According to the statistical presentations, in 2010, 2,690,358,369.15 was paid as premium, 1,883,520,803.66, claim was collected with 70.01 per cent ration; in 2011, 2,420,175,694.38 premium was paid, 2,095,020,730.08 claim was collected at 86.56 per cent claim ratio; and in 2012, a premium of 2,039,842,864.56 was paid, 1,518,618,813.03 claim was collected at 74.45 per cent ratio.

However, in 2013, 2,661,006,363.43 was paid as premium, 2,742,995,283.21 was collected as claim, at 103.08 per cent ratio; in 2014, 2,657,201,652.62 premium was paid, 2,364,917,319.85 claim was collected at 89.00 per cent; in 2015, 2,357,612,772.34 was paid as premium, 2,941,339,107.72 was collected as claim at 124.76 per cent ratio.

Again, in 2016, a total premium of 2,456,308,901.43 was paid, a total claim of 2,369,346,574.15 was collected at 96.46 per cent ratio; in 2017, 2,372,291,238.87 annual premium was paid, 2,832,584,833.20 annual claim was collected at 119.40 per cent ratio; and in 2018, 3,018,707,771.41 was paid as annual premium, 2,475,661,073.20 was collected as annual claim at 82.00 per cent ratio.

Also, in 2019, the investigation showed that a total annual premium of 3,018,787,111.41 was paid, a total claim of 2,670,453,514.70 at 88.46 per cent ratio.

However, while the NNPC as an organisation run by human beings may not be perfect in itself, throwing up unfounded allegations on the corporation by mischief makers will never bring any progress to the country. At best, such campaign of calumny against the national oil company that has business partners across the world, will only end up de-marketing the nation.

NNPC, especially under the current leadership of Kyari has refused to be distracted by such unfounded allegations and is only concerned with improving the performance of the corporation for increased value to the nation. Kyari, despite the fruitless efforts of the corporation’s traducers to pull it down, is focused on entrenching transparency and accountability in the corporation, reduce waste and cut cost of operation in business. This, no doubt is to enable the corporation generate more revenue rather than more cost to the nation.

Sometime in June this year, the NNPC displayed its avowed commitment to transparency and accountability by making public for the first time in history its audited account, a move that received wide commendation from analysts and industry watchers.

Just recently, NNPC took another bold step in its push for more transparency by formally joining the Extractive Industries Transparency Initiative (EITI) as a partner company.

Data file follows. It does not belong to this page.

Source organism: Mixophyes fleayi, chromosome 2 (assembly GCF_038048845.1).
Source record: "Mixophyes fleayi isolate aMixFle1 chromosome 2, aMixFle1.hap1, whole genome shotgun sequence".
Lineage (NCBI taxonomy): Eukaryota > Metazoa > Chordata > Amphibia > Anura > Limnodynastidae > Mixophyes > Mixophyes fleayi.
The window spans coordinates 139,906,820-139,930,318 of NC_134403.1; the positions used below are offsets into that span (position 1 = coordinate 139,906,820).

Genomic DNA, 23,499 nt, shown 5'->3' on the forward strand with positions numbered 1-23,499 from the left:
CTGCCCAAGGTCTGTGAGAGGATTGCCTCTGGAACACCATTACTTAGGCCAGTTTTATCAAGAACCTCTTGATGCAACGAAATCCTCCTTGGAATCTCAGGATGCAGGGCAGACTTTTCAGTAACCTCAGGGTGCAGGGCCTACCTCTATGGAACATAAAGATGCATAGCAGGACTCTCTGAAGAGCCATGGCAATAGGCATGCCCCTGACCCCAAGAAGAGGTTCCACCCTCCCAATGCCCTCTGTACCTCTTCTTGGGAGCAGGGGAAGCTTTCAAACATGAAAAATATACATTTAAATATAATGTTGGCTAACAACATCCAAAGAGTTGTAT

The new status would require NNPC to among other things, publicly declare support for the EITI principles and, by promoting transparency throughout the extractive industries, help public debate and provide opportunities for sustainable development.

NNPC is also required to publicly disclose taxes and payments; ensure comprehensive disclosure of taxes and payments made to all EITI implementing countries; and publicly disclose beneficial owners and take steps to identify the beneficial owners of direct business partners, including Joint Ventures and contractors.

The corporation will also engage in rigorous procurement processes, including due diligence in respect to partners and vendors; deliver natural resources in a manner that benefits societies and communities; and ensure that company processes are appropriate to deliver the data required for high standards of accountability.

“NNPC plays a vital role in Nigeria’s economy. Joining the EITI as a supporting company is a welcome step in the NNPC’s journey towards achieving greater transparency and to help ensure that Nigeria’s citizens benefit from their natural resource wealth,” EITI Board Chair, Hon. Helen Clark had said about the development.

Kyari, the chief initiator of the move, affirmed his company’s commitment to the EITI, saying, “Becoming an EITI supporting company aligns with NNPC’s corporate vision and principles of transparency, accountability and performance excellence.

“Our partnership with NEITI (Nigeria Extractive Industry Transparency Initiative) and EITI strengthens our commitment towards commodity trading transparency, contract transparency and systematic disclosure of revenues and payments.

“We are on a journey towards greater transparency and look forward to deepening our collaboration with the EITI to further this work.”

Also commenting on the move, the Executive Secretary of NEITI, Mr. Waziri Adio, commended NNPC’s move to support the EITI, stressing that “NNPC joining the EITI as a supporting company is a major inflection point in the quest for transparency – for the company, for Nigeria’s oil and gas sector, and for the country as a whole”.

Adio added: “This is so given how critical NNPC is to the sector and to the country. NEITI welcomes this bold commitment. We will continue to work and walk with NNPC to translate its espoused commitments to transparency and accountability into concrete and sustained actions and results.”

Interestingly, while all these pleasant stories come out from the NNPC, the unpatriotic elements, who never see anything good from the corporation, will never notice them, as they are bent on finding loopholes where there is none to paint the national oil company black.